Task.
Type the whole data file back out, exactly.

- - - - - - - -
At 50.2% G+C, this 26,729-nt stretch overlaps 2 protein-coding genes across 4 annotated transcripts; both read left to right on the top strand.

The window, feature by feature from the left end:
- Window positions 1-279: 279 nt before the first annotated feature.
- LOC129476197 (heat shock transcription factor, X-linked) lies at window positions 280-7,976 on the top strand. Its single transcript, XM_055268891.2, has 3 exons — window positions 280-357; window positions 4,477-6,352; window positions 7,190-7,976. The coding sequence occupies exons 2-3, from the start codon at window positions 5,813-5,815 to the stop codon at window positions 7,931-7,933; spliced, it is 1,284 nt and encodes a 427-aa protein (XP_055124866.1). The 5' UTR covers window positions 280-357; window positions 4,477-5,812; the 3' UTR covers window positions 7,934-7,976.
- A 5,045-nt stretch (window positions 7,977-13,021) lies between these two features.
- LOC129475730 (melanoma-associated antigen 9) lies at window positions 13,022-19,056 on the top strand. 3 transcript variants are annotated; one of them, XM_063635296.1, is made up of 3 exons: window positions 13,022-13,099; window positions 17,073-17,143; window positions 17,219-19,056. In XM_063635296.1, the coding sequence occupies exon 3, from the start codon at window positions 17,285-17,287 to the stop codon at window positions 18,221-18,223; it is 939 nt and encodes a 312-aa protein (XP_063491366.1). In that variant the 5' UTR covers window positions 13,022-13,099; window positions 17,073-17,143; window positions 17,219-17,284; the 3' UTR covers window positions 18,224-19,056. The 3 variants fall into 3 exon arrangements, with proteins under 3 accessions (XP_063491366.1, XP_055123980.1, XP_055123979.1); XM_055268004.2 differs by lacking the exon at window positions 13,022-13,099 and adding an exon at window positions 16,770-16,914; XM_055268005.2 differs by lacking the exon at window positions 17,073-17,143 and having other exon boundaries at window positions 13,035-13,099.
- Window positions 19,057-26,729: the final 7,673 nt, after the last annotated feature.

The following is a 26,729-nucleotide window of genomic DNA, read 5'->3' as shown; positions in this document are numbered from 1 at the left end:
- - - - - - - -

At 50.2% G+C, this 26,729-nt stretch overlaps 2 protein-coding genes across 4 annotated transcripts; both read left to right on the top strand.

The window, feature by feature from the left end:
- Window positions 1-279: 279 nt before the first annotated feature.
- LOC129476197 (heat shock transcription factor, X-linked) lies at window positions 280-7,976 on the top strand. Its single transcript, XM_055268891.2, has 3 exons — window positions 280-357; window positions 4,477-6,352; window positions 7,190-7,976. The coding sequence occupies exons 2-3, from the start codon at window positions 5,813-5,815 to the stop codon at window positions 7,931-7,933; spliced, it is 1,284 nt and encodes a 427-aa protein (XP_055124866.1). The 5' UTR covers window positions 280-357; window positions 4,477-5,812; the 3' UTR covers window positions 7,934-7,976.
- A 5,045-nt stretch (window positions 7,977-13,021) lies between these two features.
- LOC129475730 (melanoma-associated antigen 9) lies at window positions 13,022-19,056 on the top strand. 3 transcript variants are annotated; one of them, XM_063635296.1, is made up of 3 exons: window positions 13,022-13,099; window positions 17,073-17,143; window positions 17,219-19,056. In XM_063635296.1, the coding sequence occupies exon 3, from the start codon at window positions 17,285-17,287 to the stop codon at window positions 18,221-18,223; it is 939 nt and encodes a 312-aa protein (XP_063491366.1). In that variant the 5' UTR covers window positions 13,022-13,099; window positions 17,073-17,143; window positions 17,219-17,284; the 3' UTR covers window positions 18,224-19,056. The 3 variants fall into 3 exon arrangements, with proteins under 3 accessions (XP_063491366.1, XP_055123980.1, XP_055123979.1); XM_055268004.2 differs by lacking the exon at window positions 13,022-13,099 and adding an exon at window positions 16,770-16,914; XM_055268005.2 differs by lacking the exon at window positions 17,073-17,143 and having other exon boundaries at window positions 13,035-13,099.
- Window positions 19,057-26,729: the final 7,673 nt, after the last annotated feature.

The following is a 26,729-nucleotide window of genomic DNA, read 5'->3' as shown; positions in this document are numbered from 1 at the left end: